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Hypertrophy of the heart muscle of the right ventricle
Non-cancerous cell changes

Hypertrophy (together with hyperplasia) belongs to progressive changes. It occurs with increased functional demands on the tissue. Hypertrophy is significant due to its mechanical effect on the surrounding organs (enlarged thyroid gland – oppression of the airways and carotids, enlarged prostate – oppression of the urethra) and similarity to tumors (pseudotumors), hypertrophy of the heart is very significant during circulatory failure.

Definition: enlargement of cells and organs, occurs in tissues with limited mitotic activity (heart, muscles).

Hypertrophic tissue works energy-defficiently, its performance per mass unit is lower than that of normal tissue, and more waste substances are also produced during its activity (e.g. waste products of purine metabolism)).

Work-caused[edit | edit source]

It occurs during long-term work load, e.g. skeletal muscle in athletes. This also includes compensatory hypertrophy, such as hypertrophy (concentric, later eccentric) of the heart chamber in hypertension in large (cor hypertonicum) or small (cor pulmonale) circulation, valvular defects, etc., or trabecular hypertrophy of the urinary bladder in the case of obstruction of the urethra by hyperplastic prostate or thickening of the intestinal muscle above the stenosis..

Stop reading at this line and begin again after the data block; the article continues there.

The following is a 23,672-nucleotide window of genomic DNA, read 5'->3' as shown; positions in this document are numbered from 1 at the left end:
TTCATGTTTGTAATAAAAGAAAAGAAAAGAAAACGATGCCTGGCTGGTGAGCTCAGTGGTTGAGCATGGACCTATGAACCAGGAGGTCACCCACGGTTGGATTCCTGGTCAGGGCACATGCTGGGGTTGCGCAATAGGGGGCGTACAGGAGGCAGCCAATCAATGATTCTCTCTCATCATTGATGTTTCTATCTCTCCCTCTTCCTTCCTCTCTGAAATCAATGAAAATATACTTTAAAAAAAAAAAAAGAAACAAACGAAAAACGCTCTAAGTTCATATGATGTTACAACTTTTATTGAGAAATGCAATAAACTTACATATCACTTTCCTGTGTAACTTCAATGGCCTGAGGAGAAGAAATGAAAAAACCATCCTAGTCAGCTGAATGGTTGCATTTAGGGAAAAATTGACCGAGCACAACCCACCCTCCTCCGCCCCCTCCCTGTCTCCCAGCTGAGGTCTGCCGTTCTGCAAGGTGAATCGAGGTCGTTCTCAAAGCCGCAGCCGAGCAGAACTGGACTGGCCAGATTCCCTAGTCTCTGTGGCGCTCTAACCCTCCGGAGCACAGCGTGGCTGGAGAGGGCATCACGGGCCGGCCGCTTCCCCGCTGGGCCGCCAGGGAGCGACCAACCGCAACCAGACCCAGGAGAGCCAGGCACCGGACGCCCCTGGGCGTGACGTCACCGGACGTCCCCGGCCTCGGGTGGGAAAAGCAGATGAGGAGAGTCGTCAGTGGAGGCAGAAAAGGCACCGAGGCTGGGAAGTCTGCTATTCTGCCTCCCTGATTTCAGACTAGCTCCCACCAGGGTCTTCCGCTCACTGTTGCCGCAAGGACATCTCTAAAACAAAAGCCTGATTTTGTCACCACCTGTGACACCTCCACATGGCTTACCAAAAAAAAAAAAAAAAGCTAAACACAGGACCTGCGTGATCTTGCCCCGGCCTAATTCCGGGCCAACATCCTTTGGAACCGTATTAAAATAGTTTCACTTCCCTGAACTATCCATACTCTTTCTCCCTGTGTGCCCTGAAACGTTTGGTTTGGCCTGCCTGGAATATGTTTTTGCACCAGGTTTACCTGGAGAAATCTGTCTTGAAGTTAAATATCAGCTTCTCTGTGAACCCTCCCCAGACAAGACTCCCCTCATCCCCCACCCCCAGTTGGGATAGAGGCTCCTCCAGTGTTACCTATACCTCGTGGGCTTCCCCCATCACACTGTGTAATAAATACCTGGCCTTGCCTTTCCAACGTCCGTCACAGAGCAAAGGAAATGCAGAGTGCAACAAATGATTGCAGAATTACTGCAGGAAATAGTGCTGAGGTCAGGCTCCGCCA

Nervously conditioned[edit | edit source]

It arises when the innervation of some sections of the GIT (cardia and lower part of the esophagus, rectum and ace-shaped colon) is disturbed, which leads to spasm (permanent contraction of the muscle due to the impossibility of relaxation) and its hypertrophy, the section orally from the narrowed part expands with accumulated contents, often in this expanded section, the muscle still hypertrophies in a compensatory way, examples are achalasia of the esophagus,, Hirschprung's disease (megacolon congenitum) and pyloric stenosis.

Hormonally conditioned[edit | edit source]

It is usually hyperplasia:

Vascular[edit | edit source]

It can be post-inflammatory hypertrophy of the epithelium (increased blood flow to the inflamed tissue) or gigantomelia (enlargement of the limb due to congenital arteriovenous shunts that significantly increase blood flow in the affected circulation) or, for example, clubbed fingers.

Links[edit | edit source]

Related articles[edit | edit source]

External links[edit | edit source]

Used literature[edit | edit source]

  • MIŘEJOVSKÝ, Pavel – BEDNÁŘ, Blahoslav. Obecná patologie. 1. edition. Praha : Karolinum, 1994. 84 pp. ISBN 80-7066-950-0.
  • MAČÁK, Jiří. Obecná patologie. 1. edition. Olomouc : Univerzita Palackého, Lékařská fakulta, 2002. 189 pp. ISBN 80-244-0436-2.